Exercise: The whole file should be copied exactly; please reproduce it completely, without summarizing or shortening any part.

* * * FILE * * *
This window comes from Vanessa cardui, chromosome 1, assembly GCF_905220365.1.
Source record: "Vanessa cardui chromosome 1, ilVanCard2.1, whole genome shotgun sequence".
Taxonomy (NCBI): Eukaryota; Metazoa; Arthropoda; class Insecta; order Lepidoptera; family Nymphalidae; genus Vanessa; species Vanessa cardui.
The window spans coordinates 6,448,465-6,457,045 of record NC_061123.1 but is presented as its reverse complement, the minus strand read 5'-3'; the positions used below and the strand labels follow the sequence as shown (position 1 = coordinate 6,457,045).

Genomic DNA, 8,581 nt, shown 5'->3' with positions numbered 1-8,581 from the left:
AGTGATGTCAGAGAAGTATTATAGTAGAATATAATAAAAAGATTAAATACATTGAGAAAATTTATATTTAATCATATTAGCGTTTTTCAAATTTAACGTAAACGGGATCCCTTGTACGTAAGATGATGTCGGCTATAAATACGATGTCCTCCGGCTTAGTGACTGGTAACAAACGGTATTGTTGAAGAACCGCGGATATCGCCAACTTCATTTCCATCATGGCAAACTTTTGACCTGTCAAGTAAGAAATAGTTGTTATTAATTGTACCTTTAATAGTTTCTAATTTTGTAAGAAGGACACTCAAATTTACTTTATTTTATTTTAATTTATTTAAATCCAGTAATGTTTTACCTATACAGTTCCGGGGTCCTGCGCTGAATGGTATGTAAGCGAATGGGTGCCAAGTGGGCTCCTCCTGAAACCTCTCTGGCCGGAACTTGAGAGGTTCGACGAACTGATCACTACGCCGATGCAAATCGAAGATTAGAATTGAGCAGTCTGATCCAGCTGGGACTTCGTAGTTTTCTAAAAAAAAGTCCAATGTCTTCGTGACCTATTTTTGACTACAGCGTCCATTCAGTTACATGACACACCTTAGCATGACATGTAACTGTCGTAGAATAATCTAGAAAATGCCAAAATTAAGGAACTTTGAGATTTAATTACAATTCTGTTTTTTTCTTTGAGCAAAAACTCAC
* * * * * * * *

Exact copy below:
This window comes from Vanessa cardui, chromosome 1, assembly GCF_905220365.1.
Source record: "Vanessa cardui chromosome 1, ilVanCard2.1, whole genome shotgun sequence".
Taxonomy (NCBI): Eukaryota; Metazoa; Arthropoda; class Insecta; order Lepidoptera; family Nymphalidae; genus Vanessa; species Vanessa cardui.
The window spans coordinates 6,448,465-6,457,045 of record NC_061123.1 but is presented as its reverse complement, the minus strand read 5'-3'; the positions used below and the strand labels follow the sequence as shown (position 1 = coordinate 6,457,045).

Genomic DNA, 8,581 nt, shown 5'->3' with positions numbered 1-8,581 from the left:
AGTGATGTCAGAGAAGTATTATAGTAGAATATAATAAAAAGATTAAATACATTGAGAAAATTTATATTTAATCATATTAGCGTTTTTCAAATTTAACGTAAACGGGATCCCTTGTACGTAAGATGATGTCGGCTATAAATACGATGTCCTCCGGCTTAGTGACTGGTAACAAACGGTATTGTTGAAGAACCGCGGATATCGCCAACTTCATTTCCATCATGGCAAACTTTTGACCTGTCAAGTAAGAAATAGTTGTTATTAATTGTACCTTTAATAGTTTCTAATTTTGTAAGAAGGACACTCAAATTTACTTTATTTTATTTTAATTTATTTAAATCCAGTAATGTTTTACCTATACAGTTCCGGGGTCCTGCGCTGAATGGTATGTAAGCGAATGGGTGCCAAGTGGGCTCCTCCTGAAACCTCTCTGGCCGGAACTTGAGAGGTTCGACGAACTGATCACTACGCCGATGCAAATCGAAGATTAGAATTGAGCAGTCTGATCCAGCTGGGACTTCGTAGTTTTCTAAAAAAAAGTCCAATGTCTTCGTGACCTATTTTTGACTACAGCGTCCATTCAGTTACATGACACACCTTAGCATGACATGTAACTGTCGTAGAATAATCTAGAAAATGCCAAAATTAAGGAACTTTGAGATTTAATTACAATTCTGTTTTTTTCTTTGAGCAAAAACTCAC